- By Robbie GramerRobbie Gramer is a staff writer at Foreign Policy. He writes for The Cable, FP’s real-time take on all things, well, foreign policy. Before he joined FP in 2016, he used to think in a tank, managing the NATO portfolio at the Atlantic Council for three years. He’s a graduate of American University’s School of International Service, where he studied international relations and European affairs. He has lived in both Washington and Brussels, though he grew up in Idaho and Oregon, so he’s a West Coaster at heart. When he’s not busy reporting, he’s probably busy starting three new books before he has finished the last one or planning a trip to a national park he hasn’t visited yet.
Foreign policy could get a lot more foreign a lot sooner than we think. On Wednesday, NASA announced an unprecedented discovery of seven Earth-sized, terrestrial planets circling a star that’s in our solar system’s neighborhood. And the best part is at least three, but potentially all of them are orbiting in a habitable and liquid water-friendly zone. Where there’s a chance of water, there’s a slim chance of life.
It’s the largest batch of Earth-sized planets around a single star scientists have discovered yet. “Answering the question ‘are we alone’ is a top science priority and finding so many planets like these for the first time in the habitable zone is a remarkable step forward toward that goal,” Thomas Zurbuchen, associate administrator of NASA’s Science Mission Directorate in Washington, said in a press release Wednesday.
Scientists only caught distant glimpses of the planets from telescopes, so it’s too soon to tell whether any of the planets harbor water — or little green men for that matter. But, hey, meeting new alien friends (or foes?) isn’t out of the range of possibilities here.
Even if the planets are lifeless, scientists say it will go a long way in helping humans understand the evolution of planets like ours. “This is a Rosetta stone with seven different languages — seven different planets that can provide us with completely different perspectives on planet formation,” MIT data scientist Julien de Wit told Nature, which first published word of the discovery alongside a NASA news conference Wednesday.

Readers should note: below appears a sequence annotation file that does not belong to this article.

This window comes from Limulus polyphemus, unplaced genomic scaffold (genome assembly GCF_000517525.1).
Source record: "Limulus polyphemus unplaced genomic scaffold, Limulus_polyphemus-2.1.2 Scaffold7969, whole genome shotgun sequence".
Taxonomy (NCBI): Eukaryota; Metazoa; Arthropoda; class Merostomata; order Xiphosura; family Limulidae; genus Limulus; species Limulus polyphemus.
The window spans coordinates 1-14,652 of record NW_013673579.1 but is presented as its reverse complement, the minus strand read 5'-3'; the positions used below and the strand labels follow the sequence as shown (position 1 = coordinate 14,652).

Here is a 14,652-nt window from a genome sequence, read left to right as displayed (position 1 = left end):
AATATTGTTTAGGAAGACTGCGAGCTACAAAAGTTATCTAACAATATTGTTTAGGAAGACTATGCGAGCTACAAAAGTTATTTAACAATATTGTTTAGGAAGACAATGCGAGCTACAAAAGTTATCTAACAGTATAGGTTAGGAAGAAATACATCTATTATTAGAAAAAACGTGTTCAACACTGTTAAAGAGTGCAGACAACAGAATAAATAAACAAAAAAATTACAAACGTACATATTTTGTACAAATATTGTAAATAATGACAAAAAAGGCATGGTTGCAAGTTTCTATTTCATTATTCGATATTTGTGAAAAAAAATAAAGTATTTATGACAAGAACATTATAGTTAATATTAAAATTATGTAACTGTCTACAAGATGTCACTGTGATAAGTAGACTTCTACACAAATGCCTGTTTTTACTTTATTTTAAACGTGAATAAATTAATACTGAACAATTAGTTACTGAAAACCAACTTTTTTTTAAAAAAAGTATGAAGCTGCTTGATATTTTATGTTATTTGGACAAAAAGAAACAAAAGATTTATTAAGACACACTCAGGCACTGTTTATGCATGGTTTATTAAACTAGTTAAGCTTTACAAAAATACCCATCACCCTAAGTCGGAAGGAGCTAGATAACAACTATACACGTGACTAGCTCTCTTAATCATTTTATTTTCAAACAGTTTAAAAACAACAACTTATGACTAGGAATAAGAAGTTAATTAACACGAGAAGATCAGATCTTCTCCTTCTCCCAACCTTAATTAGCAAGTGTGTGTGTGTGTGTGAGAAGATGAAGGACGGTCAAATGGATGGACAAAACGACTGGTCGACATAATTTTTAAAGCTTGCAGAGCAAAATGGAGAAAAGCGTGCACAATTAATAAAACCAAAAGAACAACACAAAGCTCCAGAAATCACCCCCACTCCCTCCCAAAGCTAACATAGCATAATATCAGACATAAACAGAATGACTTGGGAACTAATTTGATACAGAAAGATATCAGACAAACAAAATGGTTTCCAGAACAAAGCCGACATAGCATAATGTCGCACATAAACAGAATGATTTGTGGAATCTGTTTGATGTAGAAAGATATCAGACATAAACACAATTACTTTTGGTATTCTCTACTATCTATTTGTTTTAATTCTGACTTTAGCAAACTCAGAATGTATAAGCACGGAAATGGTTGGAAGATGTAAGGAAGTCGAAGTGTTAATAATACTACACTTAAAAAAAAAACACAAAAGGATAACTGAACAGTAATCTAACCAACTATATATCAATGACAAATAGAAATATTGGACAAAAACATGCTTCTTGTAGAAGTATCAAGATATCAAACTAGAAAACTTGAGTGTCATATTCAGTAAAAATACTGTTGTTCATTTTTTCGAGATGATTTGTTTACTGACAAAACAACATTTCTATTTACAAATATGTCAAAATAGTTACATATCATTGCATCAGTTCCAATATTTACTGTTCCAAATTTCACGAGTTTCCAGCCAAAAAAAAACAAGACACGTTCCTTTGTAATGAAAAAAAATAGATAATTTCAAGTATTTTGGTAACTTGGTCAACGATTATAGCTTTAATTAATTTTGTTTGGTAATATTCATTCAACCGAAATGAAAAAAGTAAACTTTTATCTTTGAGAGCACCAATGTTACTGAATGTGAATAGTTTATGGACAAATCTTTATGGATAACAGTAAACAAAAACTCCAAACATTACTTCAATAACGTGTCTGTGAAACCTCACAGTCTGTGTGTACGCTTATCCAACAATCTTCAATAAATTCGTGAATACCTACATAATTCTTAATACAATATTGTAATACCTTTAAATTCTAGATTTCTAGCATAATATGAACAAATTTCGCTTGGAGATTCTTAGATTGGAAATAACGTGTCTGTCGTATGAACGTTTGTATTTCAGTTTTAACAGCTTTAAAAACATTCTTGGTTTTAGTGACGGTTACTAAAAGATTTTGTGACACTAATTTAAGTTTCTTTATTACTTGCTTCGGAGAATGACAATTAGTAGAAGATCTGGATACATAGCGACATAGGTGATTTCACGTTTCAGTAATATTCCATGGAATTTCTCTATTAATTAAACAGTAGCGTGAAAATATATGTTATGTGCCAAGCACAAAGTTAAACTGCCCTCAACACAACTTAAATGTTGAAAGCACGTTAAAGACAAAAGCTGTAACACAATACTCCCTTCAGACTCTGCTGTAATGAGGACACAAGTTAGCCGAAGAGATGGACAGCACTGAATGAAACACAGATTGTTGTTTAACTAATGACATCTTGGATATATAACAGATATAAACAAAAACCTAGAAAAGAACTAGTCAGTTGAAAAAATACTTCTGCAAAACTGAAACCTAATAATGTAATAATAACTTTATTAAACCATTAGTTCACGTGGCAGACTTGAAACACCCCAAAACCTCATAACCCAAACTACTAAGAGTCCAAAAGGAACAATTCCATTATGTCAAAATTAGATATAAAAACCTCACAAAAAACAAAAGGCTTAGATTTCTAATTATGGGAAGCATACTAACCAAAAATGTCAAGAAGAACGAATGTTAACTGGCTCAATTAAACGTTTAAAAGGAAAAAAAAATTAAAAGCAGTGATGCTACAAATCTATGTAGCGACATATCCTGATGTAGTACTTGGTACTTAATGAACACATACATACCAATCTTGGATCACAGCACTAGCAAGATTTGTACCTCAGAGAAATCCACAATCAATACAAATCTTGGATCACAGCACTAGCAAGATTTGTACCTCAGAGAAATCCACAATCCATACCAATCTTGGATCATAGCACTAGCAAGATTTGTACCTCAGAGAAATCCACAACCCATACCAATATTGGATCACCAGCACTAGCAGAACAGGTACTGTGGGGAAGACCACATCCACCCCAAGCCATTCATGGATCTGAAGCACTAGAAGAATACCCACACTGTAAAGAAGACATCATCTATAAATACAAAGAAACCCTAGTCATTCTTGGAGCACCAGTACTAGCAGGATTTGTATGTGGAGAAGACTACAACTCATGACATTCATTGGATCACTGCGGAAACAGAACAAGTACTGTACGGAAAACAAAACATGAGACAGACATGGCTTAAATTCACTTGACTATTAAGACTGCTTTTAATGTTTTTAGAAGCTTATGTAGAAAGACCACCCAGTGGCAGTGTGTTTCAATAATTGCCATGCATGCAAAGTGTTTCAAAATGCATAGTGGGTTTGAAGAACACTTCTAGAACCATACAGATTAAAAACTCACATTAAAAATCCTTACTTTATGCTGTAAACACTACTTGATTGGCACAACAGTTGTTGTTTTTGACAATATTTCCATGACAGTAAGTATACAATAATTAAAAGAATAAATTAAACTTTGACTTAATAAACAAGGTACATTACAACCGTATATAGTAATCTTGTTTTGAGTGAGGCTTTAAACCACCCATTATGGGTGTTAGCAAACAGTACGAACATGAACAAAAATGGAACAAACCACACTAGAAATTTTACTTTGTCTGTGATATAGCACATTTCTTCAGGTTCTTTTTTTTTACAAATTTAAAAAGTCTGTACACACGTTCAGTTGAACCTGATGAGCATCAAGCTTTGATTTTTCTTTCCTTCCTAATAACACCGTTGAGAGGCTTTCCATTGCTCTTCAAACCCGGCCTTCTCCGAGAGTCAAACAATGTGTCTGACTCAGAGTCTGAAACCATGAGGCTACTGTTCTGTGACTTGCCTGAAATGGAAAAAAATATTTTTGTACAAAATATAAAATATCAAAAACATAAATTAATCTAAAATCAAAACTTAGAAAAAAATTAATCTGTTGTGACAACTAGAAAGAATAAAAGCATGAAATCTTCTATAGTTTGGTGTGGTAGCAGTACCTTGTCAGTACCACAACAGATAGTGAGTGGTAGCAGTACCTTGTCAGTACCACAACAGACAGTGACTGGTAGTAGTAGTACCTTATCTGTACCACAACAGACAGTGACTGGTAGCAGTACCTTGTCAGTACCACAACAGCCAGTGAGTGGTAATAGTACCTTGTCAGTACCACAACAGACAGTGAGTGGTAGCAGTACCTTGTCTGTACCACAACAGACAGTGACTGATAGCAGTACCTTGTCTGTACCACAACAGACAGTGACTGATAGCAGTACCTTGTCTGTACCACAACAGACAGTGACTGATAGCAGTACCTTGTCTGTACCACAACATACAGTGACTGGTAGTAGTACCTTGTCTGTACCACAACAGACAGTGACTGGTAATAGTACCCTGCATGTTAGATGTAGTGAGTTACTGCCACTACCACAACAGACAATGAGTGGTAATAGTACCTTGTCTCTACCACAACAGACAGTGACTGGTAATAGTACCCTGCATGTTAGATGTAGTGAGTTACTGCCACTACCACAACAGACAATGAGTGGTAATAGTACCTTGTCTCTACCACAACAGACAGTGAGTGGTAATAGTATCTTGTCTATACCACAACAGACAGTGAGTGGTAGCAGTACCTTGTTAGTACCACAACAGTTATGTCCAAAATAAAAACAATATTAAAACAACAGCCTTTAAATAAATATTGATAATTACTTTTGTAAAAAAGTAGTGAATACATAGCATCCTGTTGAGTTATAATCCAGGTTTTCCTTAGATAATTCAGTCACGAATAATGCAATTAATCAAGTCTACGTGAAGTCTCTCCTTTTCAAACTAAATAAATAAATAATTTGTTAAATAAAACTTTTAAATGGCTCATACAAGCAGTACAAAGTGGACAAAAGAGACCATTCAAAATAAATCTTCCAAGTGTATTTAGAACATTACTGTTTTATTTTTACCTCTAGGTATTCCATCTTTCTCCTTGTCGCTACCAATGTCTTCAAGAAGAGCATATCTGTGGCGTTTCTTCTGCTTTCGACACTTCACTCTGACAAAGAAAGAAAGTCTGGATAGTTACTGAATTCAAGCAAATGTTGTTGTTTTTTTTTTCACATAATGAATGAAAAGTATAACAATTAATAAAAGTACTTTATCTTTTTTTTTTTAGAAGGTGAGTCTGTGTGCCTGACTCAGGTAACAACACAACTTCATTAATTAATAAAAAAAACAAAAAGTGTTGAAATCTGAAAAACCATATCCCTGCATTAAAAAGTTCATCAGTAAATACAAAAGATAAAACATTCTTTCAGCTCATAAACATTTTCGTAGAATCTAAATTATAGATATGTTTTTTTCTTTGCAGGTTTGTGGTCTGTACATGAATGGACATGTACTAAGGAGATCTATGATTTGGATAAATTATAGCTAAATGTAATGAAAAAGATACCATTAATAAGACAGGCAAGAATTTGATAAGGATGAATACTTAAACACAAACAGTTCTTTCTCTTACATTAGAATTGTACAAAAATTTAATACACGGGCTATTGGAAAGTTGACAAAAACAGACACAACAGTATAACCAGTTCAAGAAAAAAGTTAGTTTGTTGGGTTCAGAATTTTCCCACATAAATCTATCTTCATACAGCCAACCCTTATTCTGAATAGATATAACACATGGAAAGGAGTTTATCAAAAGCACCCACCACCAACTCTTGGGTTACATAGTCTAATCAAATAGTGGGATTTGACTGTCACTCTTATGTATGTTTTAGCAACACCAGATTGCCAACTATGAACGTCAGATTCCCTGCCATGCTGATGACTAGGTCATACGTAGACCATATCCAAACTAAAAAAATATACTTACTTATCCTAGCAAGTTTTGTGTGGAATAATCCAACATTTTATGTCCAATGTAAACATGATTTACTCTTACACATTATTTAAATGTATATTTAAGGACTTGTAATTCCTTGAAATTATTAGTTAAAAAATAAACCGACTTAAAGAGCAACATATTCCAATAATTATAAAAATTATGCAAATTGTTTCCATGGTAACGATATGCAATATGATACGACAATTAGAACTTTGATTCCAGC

Plus, this batch of planets just sound like really cool places to visit, in part because they’re so close together. “If a person was standing on one of the planet’s surface, they could gaze up and potentially see geological features or clouds of neighboring worlds, which would sometimes appear larger than the moon in Earth’s sky,” NASA said in its press release.
NASA released a video that explains the discovery in more detail:
Around a nearby, cold, small star we found 7 rocky Earth-size planets, all of which could have liquid water – key to life as we know it. pic.twitter.com/C2JWjDfBdK
— NASA (@NASA) February 22, 2017
Unlike a lot of issues these days, the hunt for Earth-like planets, a proverbial holy grail for astronomers, transcends national boundaries and politics. The initial discovery of the system required international collaboration, led by NASA, Belgian astronomers, and planet-hunting telescopes in Chile and Morocco, according to Nature. Scientists named the system TRAPPIST-1 after the telescope that first found the system. (For all those Belgian beer lovers out there, the telescope’s name is an homage to the trappist religious orders in Belgium, known for brewing some of the world’s best beers.)
Though TRAPPIST-1 is in our solar system’s “neighborhood,” it’s still a bit of a commute at 39 light years away. In more earthly terms, that’s 229 trillion miles.
Image credit: NASA/JPL-Caltech